Mathematical Problems in Engineering

Volume 2016 (2016), Article ID 1504659, 13 pages

http://dx.doi.org/10.1155/2016/1504659

## Transient Simulations in Hydropower Stations Based on a Novel Turbine Boundary

State Key Laboratory of Water Resources and Hydropower Engineering Science, Wuhan University, Wuhan 430072, China

Received 11 March 2016; Accepted 31 May 2016

Academic Editor: Jian Guo Zhou

Copyright © 2016 Yanna Liu et al. This is an open access article distributed under the Creative Commons Attribution License, which permits unrestricted use, distribution, and reproduction in any medium, provided the original work is properly cited.

#### Abstract

Most accidents in hydropower stations happened during transient processes; thus, simulation of these processes is important for station design and safety operation. This study establishes a mathematical model of the transient process in hydropower stations and presents a new method to calculate the hydraulic turbine boundary based on an error function of the rotational speed. The mathematical derivation shows that the error function along the equal-opening characteristic curve is monotonic and has opposite signs at the two sides, which means that a unique solution exists to make the error function null. Thus, iteration of the transient simulation is unique and monotonous, which avoids iterative convergence or false solution and improves the solution efficiency compared with traditional methods. Simulation of an engineering case illustrates that the results obtained by the error function are reasonable. Then, the accuracy and feasibility of the mathematical model using the proposed solution are verified by comparison with model and field tests.

#### 1. Introduction

Because hydropower stations play an important role in the peak regulation and valley filling of a power grid, the hydraulic turbine needs to frequently change its operating conditions and experiences many transient processes. The transient process in hydropower stations, including the interactions among hydraulics, mechanism, and electricity, is complicated. The closure of guide vanes and spherical valve induces a change in the flow inertia, which causes changes in the turbine rotational speed and hydraulic pressure in the piping system. When the working condition dramatically changes during transients, drastic changes in the water-hammer pressure and high rotational speed may lead to serious accidents that will endanger the safety of the hydraulic structure and turbine unit [1–3] and affect the power grid stability [4]. Therefore, simulating the transient process of hydropower stations is necessary. The calculation accuracy is directly related to the design of the water diversion system, safe operation of the hydropower plant, and power quality.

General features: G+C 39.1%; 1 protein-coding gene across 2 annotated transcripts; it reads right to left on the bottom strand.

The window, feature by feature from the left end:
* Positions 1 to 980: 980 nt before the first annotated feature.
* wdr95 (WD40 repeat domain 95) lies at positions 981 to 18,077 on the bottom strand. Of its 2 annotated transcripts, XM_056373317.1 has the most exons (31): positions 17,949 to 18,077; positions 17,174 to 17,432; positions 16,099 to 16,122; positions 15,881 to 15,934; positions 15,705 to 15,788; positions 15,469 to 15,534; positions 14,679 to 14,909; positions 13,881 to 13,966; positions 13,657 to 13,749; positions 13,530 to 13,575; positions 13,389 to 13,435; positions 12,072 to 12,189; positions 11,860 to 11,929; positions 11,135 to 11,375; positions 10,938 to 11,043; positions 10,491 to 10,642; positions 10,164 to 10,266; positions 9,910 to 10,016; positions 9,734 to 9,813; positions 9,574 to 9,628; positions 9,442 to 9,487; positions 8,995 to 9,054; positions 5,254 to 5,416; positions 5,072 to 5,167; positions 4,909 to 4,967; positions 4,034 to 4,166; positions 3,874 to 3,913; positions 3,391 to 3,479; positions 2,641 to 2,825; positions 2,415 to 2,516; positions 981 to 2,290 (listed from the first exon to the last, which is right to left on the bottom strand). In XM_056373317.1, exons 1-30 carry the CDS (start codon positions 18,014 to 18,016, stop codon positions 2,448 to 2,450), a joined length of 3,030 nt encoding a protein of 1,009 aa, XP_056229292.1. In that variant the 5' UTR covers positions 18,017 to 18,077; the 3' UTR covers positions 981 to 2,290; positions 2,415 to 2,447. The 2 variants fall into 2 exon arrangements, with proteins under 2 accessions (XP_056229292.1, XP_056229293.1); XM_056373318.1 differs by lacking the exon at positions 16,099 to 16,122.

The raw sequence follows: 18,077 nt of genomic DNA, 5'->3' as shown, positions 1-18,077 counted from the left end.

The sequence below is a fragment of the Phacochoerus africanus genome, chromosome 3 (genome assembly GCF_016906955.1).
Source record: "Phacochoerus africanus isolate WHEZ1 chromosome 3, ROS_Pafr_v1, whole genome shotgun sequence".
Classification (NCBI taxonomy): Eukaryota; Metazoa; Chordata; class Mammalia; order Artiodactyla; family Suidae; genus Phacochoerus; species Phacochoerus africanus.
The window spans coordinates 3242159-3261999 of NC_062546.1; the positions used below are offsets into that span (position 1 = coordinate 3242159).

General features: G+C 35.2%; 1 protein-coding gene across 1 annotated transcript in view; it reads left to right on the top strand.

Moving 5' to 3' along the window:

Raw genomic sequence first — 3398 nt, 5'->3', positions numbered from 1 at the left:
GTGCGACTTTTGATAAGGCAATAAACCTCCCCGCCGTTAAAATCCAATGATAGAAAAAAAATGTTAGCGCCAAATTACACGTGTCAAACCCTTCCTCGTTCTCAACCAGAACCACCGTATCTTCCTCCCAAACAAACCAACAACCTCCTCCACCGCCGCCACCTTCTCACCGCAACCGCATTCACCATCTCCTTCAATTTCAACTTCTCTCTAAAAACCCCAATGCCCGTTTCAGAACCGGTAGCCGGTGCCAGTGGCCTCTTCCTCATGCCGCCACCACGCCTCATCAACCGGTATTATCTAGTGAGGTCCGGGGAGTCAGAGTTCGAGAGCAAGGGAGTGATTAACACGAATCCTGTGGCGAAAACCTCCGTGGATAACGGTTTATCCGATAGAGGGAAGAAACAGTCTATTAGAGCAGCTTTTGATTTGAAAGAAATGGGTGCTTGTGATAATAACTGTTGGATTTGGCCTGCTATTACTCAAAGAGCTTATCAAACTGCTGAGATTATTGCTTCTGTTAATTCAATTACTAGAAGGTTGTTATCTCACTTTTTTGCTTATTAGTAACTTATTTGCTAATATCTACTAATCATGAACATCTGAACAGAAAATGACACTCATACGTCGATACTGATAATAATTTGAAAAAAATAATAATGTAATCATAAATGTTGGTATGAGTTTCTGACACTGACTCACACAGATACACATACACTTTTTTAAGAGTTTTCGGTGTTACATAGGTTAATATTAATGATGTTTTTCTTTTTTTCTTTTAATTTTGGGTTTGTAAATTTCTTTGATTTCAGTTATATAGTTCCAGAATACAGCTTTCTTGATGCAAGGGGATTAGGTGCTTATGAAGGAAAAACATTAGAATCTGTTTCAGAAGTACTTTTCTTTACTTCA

The calculation methods of the water-hammer pressure are analytical [5, 6], graphical [7, 8], and computer-numerical [9]. The analytical method is based on the chain equation of Allievi and the simplifications of the hydraulic turbine as a valve. This method is suitable for simple tube Pelton turbines. On the basis of the analytical method, the graphical method combines the water-hammer wave reflection and superposition with the turbine characteristic curves and guide-vane closing scheme. The traditional numerical simulation can be classified into two types: time- and frequency-domain methods. The time-domain method includes the method of characteristics (MOC) [8–13], finite difference (FD) [14, 15], and finite volume (FV) [16, 17]. In these methods, the water delivery system is divided into a limited number of calculated cells. MOC is mostly applied owing to its advantages: high efficiency of computation, easy implementation for boundary conditions, easy parallelization with FD and FV for pipeline processing [18, 19], and so on. By using MOC, various transition processes can be simulated. In the frequency-domain method [9], the basic equations are linearized to obtain the transfer function of the pipeline. Combined with the transfer functions of the governor and turbine, obtaining the dynamic responses of the hydropower system becomes easy. Irrespective of the time or frequency domain, the transient simulation model includes the pipe model and the turbine boundary.